Sampling Theory for Asynoptic Satellite Observations. Part I: Space-Time Spectra, Resolution, and Aliasing

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Abstract

The information content of asynoptic satellite data is evaluated for nadir sonde and limb scan observations. Orbital sampling patterns are shown to uniquely determine the space-time spectrum, within well-defined sampling limitations. The latter turn out to be a hybrid of wavenumber and frequency in the same manner that the observations are a mixture of space and time. Space-time spectra thus computed are correct throughout the allowed region of wavenumber and frequency. Complexities such as orbital tilt and day-to-day drift of the nodes, are completely accounted for.

The allowed region of spectra, which defines the information content, is a rectangle in Fourier space, rotated relative to the wavenumber, frequency axes. This rotation is a consequence of the lack of simultaneity in the observations. For “single-node” data, the aliasing limitations correspond approximately to a maximum wavenumber of half the orbital frequency (orbits per day) and frequency extrema of ±0.5 cpd. Definition of the sampling restrictions for “combined-node” (ascending + descending) data is complicated by the introduction of additional aliasing. The latter, which arises from irregular sampling, ultimately from orbital tilt, is serious at middle and high latitudes, where ascending and descending nodes converge. This additional contamination is inherent to combined asynoptic data. It results from the unequal spacing between ascending and descending nodes. Consequently, spectra calculated via the transform, or other form of projection, must be restricted to frequencies less than 0.5 cpd, thus not fully utilizing the combined observations.

The additional contamination can be completely eliminated by replacing the transform along the coordinate of irregular sampling, with explicit evaluation of the Fourier components. Then the region of allowed spectra can be extended to frequencies of ±1.0 cpd, i.e., a doubling in resolution over single-node data. The allowed region is shown to be analogous to that of “twice-daily,” synoptic sampling at equispaced points, equal in number to approximately the orbital frequency. The resulting formulas constitute the Asynoptic Sampling Theorem: uniquely relating a combined asynoptic data set to its space-time spectrum.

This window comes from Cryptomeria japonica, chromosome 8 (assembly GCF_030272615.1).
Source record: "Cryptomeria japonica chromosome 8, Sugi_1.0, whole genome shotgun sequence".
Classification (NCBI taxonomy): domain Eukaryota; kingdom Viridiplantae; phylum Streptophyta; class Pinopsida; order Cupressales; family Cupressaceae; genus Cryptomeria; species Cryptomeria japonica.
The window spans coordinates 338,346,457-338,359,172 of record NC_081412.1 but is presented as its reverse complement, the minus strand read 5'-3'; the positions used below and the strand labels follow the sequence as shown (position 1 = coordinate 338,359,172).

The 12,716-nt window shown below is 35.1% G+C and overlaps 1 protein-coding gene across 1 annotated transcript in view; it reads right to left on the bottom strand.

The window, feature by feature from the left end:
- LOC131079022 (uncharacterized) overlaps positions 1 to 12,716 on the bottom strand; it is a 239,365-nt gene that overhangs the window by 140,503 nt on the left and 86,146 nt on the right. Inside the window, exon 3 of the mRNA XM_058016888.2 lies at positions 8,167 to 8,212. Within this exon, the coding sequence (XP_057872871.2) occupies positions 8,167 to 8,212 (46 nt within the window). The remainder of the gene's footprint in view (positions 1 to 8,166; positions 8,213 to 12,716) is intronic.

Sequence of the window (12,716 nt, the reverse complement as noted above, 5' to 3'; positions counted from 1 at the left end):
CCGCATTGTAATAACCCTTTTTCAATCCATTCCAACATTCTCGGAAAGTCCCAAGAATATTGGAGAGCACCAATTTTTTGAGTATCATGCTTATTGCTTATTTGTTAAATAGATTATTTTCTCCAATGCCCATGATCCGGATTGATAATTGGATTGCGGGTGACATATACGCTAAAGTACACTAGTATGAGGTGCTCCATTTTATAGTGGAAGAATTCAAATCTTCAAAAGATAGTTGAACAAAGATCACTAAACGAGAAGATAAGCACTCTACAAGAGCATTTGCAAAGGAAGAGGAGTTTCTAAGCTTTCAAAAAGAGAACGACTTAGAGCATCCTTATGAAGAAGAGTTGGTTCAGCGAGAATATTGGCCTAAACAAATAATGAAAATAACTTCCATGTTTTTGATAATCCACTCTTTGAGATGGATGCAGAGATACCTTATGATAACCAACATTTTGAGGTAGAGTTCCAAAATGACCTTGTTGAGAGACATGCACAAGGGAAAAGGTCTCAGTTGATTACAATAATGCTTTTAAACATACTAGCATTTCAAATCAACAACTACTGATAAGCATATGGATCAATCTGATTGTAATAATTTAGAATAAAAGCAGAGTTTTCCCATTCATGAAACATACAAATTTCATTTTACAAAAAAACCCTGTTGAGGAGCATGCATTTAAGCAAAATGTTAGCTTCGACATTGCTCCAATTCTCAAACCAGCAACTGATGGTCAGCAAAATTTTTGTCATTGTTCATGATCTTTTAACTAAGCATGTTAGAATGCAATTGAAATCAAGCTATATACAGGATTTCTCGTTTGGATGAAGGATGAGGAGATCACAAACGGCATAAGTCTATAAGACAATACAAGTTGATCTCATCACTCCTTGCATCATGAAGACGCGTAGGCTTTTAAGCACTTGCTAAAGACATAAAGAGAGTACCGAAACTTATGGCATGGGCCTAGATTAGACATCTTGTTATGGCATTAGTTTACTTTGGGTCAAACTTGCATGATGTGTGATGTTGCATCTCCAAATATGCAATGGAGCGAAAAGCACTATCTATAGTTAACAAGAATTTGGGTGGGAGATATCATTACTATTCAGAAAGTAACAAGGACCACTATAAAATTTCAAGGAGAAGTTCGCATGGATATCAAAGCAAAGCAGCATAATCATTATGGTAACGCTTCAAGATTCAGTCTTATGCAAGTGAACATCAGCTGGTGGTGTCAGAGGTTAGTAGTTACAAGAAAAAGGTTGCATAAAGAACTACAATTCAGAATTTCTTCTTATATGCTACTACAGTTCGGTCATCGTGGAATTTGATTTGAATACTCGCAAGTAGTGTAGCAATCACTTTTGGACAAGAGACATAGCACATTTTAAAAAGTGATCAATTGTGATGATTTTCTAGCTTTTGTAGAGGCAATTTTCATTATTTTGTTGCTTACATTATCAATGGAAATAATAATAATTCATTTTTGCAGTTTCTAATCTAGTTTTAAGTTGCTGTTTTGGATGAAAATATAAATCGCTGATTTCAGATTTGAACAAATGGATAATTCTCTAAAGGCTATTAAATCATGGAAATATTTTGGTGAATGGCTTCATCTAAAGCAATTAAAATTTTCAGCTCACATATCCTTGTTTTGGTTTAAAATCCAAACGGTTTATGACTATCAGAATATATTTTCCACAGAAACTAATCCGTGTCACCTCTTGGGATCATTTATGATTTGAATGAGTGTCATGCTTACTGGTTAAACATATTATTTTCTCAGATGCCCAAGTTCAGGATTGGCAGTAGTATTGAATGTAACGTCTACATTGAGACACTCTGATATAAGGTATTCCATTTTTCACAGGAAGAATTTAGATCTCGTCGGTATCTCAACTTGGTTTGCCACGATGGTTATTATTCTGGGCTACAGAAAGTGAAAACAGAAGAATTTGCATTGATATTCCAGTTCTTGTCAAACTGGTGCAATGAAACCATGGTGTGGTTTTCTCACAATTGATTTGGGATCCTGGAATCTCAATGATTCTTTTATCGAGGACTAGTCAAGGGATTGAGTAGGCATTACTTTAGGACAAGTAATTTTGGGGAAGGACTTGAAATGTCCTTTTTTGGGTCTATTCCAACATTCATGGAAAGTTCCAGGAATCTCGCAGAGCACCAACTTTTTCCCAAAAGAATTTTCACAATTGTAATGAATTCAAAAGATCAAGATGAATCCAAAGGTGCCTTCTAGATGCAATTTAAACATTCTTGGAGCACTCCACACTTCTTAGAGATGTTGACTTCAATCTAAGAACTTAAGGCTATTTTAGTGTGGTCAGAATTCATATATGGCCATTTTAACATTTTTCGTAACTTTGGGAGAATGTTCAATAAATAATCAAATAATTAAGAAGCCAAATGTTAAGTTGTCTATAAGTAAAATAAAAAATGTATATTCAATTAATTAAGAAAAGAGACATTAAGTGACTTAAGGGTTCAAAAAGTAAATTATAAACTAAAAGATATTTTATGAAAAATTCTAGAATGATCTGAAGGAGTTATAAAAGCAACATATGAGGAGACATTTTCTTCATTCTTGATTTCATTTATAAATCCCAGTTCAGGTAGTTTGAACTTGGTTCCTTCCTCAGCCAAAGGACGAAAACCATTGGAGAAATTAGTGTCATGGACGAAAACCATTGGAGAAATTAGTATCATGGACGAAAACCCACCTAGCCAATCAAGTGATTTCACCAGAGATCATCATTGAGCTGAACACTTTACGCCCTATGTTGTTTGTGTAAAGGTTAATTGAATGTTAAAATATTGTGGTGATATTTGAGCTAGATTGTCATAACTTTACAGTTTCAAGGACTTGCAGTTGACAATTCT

Abstract

The information content of asynoptic satellite data is evaluated for nadir sonde and limb scan observations. Orbital sampling patterns are shown to uniquely determine the space-time spectrum, within well-defined sampling limitations. The latter turn out to be a hybrid of wavenumber and frequency in the same manner that the observations are a mixture of space and time. Space-time spectra thus computed are correct throughout the allowed region of wavenumber and frequency. Complexities such as orbital tilt and day-to-day drift of the nodes, are completely accounted for.

The allowed region of spectra, which defines the information content, is a rectangle in Fourier space, rotated relative to the wavenumber, frequency axes. This rotation is a consequence of the lack of simultaneity in the observations. For “single-node” data, the aliasing limitations correspond approximately to a maximum wavenumber of half the orbital frequency (orbits per day) and frequency extrema of ±0.5 cpd. Definition of the sampling restrictions for “combined-node” (ascending + descending) data is complicated by the introduction of additional aliasing. The latter, which arises from irregular sampling, ultimately from orbital tilt, is serious at middle and high latitudes, where ascending and descending nodes converge. This additional contamination is inherent to combined asynoptic data. It results from the unequal spacing between ascending and descending nodes. Consequently, spectra calculated via the transform, or other form of projection, must be restricted to frequencies less than 0.5 cpd, thus not fully utilizing the combined observations.

The additional contamination can be completely eliminated by replacing the transform along the coordinate of irregular sampling, with explicit evaluation of the Fourier components. Then the region of allowed spectra can be extended to frequencies of ±1.0 cpd, i.e., a doubling in resolution over single-node data. The allowed region is shown to be analogous to that of “twice-daily,” synoptic sampling at equispaced points, equal in number to approximately the orbital frequency. The resulting formulas constitute the Asynoptic Sampling Theorem: uniquely relating a combined asynoptic data set to its space-time spectrum.

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